The 43rd Gladstone City Eisteddfod adjudicator Pat Buchanan.
The 43rd Gladstone City Eisteddfod adjudicator Pat Buchanan. Brenda Strong

Each performer a winner, eisteddfod adjudicator says

AFTER visiting the region a few years ago on holiday, Pat Buchanan couldn't resist the chance to spend more time in Gladstone doing something she loves - adjudicating.

The 75-year-old is an eisteddfod veteran, adjudicating a couple of speech and drama sections, on average, a year for 25 years.

This week, she adjudicated at the Gladstone City Eisteddfod for the first time.

Pat gets great pleasure from adjudicating eisteddfods, and believes each performer is a winner.

But interestingly, the arts weren't always her bread and butter - she once worked as a scientist with the Queensland Institute of Medical Research.

After gaining her Trinity Associate and Licentiate Diplomas in speech and drama, Pat taught at her home studio and later at Somerville House, Brisbane.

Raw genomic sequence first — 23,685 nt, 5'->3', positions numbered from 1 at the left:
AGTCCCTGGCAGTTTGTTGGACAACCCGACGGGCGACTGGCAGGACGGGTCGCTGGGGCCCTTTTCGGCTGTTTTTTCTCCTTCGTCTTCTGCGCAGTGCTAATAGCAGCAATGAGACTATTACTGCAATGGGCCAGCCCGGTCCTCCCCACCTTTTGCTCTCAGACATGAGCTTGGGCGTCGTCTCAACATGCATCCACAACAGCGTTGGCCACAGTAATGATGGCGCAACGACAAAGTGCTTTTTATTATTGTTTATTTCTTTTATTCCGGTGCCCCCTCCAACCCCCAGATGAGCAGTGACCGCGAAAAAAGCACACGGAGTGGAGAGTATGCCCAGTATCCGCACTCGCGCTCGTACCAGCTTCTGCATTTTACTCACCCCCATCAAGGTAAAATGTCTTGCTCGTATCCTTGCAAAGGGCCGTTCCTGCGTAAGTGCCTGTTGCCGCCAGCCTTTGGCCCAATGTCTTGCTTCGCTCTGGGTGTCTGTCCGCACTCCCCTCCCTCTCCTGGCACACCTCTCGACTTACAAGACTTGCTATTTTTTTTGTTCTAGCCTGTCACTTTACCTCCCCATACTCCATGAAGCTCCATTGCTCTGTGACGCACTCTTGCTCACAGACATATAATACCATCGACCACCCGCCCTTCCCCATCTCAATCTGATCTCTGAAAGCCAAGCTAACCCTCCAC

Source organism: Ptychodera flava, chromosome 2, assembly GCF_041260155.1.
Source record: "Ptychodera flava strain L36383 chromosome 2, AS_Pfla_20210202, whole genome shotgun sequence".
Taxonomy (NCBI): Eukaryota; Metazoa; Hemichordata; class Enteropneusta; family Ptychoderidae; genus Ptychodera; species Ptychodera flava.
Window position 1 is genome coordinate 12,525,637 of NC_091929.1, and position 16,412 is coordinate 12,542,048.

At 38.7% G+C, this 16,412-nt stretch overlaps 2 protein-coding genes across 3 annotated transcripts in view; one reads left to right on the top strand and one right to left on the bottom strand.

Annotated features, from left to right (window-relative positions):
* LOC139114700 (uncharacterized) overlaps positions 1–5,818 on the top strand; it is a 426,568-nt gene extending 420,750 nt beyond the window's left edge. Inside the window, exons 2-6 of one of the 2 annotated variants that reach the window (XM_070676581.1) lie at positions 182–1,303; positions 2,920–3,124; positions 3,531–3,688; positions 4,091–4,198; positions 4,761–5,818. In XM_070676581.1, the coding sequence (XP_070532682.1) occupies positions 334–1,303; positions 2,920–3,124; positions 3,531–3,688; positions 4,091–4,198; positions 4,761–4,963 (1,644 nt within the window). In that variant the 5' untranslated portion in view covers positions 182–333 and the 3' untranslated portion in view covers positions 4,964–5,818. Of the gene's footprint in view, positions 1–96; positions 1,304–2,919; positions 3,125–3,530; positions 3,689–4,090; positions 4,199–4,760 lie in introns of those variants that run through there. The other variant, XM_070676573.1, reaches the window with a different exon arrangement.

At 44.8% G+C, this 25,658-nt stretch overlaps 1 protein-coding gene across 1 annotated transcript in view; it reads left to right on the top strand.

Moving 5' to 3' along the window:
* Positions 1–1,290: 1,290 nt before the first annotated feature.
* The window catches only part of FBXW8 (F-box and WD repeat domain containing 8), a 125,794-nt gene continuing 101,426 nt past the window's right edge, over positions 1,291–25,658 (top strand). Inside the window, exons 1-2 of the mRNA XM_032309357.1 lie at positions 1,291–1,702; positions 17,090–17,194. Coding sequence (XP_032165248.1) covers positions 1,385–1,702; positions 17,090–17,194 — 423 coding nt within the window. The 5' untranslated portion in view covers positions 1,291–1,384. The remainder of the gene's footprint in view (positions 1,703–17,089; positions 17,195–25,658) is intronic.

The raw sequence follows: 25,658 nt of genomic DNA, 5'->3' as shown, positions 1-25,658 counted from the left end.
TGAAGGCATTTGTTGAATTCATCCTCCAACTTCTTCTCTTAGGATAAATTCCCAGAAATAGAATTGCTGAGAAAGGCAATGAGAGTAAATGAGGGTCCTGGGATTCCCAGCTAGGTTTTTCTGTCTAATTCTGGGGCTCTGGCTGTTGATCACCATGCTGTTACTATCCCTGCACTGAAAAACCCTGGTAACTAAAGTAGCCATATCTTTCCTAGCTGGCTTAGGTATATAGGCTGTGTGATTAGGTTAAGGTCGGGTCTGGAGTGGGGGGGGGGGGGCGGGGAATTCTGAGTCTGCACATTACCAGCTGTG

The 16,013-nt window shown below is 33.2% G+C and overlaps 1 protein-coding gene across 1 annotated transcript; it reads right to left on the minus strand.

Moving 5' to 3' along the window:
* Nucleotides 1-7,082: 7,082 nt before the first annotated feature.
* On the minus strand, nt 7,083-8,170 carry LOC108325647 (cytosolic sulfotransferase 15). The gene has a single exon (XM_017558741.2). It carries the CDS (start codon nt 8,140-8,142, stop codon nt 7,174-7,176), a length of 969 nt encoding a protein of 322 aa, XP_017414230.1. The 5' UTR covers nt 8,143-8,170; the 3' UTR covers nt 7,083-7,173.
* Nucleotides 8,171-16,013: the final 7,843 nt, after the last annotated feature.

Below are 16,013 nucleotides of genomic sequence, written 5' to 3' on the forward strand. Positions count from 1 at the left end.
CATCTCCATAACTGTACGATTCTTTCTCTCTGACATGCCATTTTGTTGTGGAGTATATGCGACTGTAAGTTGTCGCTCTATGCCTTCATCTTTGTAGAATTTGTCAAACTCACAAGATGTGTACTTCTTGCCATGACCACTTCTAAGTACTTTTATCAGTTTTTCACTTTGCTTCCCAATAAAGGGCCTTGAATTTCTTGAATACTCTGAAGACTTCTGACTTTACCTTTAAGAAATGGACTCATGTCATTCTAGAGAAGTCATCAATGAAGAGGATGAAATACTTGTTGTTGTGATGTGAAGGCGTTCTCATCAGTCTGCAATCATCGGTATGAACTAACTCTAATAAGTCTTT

For three years, she was the speech and drama Queensland manager of Trinity College, London.

Now Pat volunteers at Milpera State High School in Brisbane with her husband Ian, teaching English to refugees and migrants.

The 43rd Gladstone City Eisteddfod adjudicator Pat Buchanan.
The 43rd Gladstone City Eisteddfod adjudicator Pat Buchanan. Brenda Strong

Pat said she didn't seek out adjudicating opportunities - they tended to fall into her lap by word of mouth.

She said she thoroughly enjoyed her working holiday this week, despite a busy schedule with days running from 7.30am to 8.30pm.

"I absolutely, truly do love it," she said of adjudicating.

"I love Gladstone. There is just so much to see and do. This committee is incredible, they're so dedicated. The event works to perfection. The people at the venue are marvellous as well. I really think they all deserve congratulations."

The mother of four and grandmother to eight said the quality of performances this week was "very high" and the participants were all "gracious and happy".

Pat said one of the best parts of the week was seeing an improvement in the performances of certain kids as the week went along.

"The most difficult part is making that decision between two people, who are so close, they're really a tie," she said.

Pat encouraged more people to become involved with the eisteddfod to enjoy the fun of performing.



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